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Autonomous vehicles need to avoid human-like errors

Driver mistakes play a role in virtually all crashes. That’s why automation has been held up as a potential game changer for safety. But autonomous vehicles might prevent only around a third of all crashes if automated systems drive too much like people, according to a new study from the Insurance Institute for Highway Safety.

Conventional thinking has it that self-driving vehicles could one day make crashes a thing of the past. According to a national survey of police-reported crashes, driver error is the final failure in the chain of events leading to more than 9 out of 10 crashes. But the Institute’s analysis suggests that only about a third of those crashes were the result of mistakes that automated vehicles would be expected to avoid simply because they have more accurate perception than human drivers and aren’t vulnerable to incapacitation. To avoid the other two-thirds, they would need to be specifically programmed to prioritize safety over speed and convenience.

“Building self-driving cars that drive as well as people do is a big challenge in itself,” says IIHS Research Scientist Alexandra Mueller, lead author of the study. “But they’d actually need to be better than that to deliver on the promises we’ve all heard.”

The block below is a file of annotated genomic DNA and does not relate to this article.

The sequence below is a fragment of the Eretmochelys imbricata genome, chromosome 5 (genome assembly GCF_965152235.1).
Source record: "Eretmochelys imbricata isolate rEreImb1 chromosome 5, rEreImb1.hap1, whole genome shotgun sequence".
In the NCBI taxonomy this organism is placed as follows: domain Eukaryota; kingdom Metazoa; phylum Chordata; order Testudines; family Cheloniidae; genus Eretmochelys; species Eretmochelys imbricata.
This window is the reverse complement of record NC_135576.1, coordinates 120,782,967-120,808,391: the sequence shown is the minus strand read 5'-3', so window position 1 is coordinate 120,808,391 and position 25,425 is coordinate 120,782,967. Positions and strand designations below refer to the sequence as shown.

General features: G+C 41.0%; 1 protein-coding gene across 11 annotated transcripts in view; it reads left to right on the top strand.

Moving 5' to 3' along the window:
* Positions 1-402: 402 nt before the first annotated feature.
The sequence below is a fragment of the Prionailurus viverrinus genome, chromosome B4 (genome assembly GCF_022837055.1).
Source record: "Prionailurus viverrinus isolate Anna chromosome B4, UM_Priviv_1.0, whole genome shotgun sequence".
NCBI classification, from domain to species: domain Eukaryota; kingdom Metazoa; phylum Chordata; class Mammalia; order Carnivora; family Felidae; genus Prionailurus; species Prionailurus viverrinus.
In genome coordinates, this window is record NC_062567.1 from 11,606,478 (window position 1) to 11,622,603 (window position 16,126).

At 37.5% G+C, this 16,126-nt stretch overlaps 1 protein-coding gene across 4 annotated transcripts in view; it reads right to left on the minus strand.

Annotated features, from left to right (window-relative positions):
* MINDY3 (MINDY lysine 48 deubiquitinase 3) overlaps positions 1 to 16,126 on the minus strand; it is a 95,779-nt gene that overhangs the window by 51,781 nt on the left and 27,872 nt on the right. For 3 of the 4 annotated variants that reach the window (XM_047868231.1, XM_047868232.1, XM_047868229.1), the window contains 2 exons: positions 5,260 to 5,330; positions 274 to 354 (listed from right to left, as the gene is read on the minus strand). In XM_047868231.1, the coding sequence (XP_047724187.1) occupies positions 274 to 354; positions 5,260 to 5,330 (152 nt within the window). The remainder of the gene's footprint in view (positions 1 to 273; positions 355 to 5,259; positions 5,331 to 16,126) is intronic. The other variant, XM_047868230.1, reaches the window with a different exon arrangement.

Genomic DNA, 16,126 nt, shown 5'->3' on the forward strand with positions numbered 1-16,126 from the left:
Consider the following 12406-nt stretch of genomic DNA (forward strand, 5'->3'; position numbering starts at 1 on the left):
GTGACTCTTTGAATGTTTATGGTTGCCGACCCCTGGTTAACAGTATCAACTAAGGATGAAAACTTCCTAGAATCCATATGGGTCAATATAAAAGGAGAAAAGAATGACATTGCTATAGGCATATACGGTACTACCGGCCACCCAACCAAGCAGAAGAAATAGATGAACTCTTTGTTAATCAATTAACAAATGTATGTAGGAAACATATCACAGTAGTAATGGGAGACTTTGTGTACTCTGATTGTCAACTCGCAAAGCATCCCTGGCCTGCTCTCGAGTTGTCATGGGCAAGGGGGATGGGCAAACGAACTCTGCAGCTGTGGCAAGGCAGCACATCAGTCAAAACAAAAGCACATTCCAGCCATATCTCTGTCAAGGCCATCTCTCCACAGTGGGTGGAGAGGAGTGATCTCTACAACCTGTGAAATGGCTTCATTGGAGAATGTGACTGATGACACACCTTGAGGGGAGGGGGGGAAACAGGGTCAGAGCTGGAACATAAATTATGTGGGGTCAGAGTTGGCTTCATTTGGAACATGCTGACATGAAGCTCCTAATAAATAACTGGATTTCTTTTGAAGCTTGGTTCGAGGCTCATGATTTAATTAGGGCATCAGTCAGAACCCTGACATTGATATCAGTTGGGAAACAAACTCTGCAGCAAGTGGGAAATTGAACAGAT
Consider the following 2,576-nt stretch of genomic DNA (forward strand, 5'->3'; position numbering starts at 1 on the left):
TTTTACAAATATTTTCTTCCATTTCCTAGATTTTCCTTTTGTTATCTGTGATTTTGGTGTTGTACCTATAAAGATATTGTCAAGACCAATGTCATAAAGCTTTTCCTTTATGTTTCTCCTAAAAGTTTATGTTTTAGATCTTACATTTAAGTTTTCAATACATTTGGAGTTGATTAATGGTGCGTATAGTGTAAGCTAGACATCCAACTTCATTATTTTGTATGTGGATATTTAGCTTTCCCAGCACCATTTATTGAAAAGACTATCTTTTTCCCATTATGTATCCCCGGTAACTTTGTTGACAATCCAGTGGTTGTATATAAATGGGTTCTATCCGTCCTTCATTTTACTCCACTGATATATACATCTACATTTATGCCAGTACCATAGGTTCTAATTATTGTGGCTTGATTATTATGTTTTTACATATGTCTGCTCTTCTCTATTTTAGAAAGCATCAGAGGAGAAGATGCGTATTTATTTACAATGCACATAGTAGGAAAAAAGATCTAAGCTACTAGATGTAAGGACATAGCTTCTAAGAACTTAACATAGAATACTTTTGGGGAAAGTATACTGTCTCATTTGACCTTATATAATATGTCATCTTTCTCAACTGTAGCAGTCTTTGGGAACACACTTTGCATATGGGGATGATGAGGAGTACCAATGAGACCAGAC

Consider the crash of an Uber test vehicle that killed a pedestrian in Tempe, Arizona, in March 2018. Its automated driving system initially struggled to correctly identify 49-year-old Elaine Herzberg on the side of the road. But once it did, it still was not able to predict that she would cross in front of the vehicle, and it failed to execute the correct evasive maneuver to avoid striking her when she did so.

For the study, the researchers imagined a future in which all the vehicles on the road are self-driving. They assumed these future vehicles would prevent those crashes that were caused exclusively by perception errors or involved an incapacitated driver. That’s because cameras and sensors of fully autonomous vehicles could be expected to monitor the roadway and identify potential hazards better than a human driver and be incapable of distraction or incapacitation.

The fact that deliberate decisions made by drivers can lead to crashes indicates that rider preferences might sometimes conflict with the safety priorities of autonomous vehicles. For self-driving vehicles to live up to their promise of eliminating most crashes, they will have to be designed to focus on safety rather than rider preference when those two are at odds.

Self-driving vehicles will need not only to obey traffic laws but also to adapt to road conditions and implement driving strategies that account for uncertainty about what other road users will do, such as driving more slowly than a human driver would in areas with high pedestrian traffic or in low-visibility conditions. “It will be crucial for designers to prioritize safety over rider preferences if autonomous vehicles are to live up to their promise to be safer than human drivers,” Mueller says.

The information in this article is courtesy of the IIHS and the July 22 issue of Status Report.

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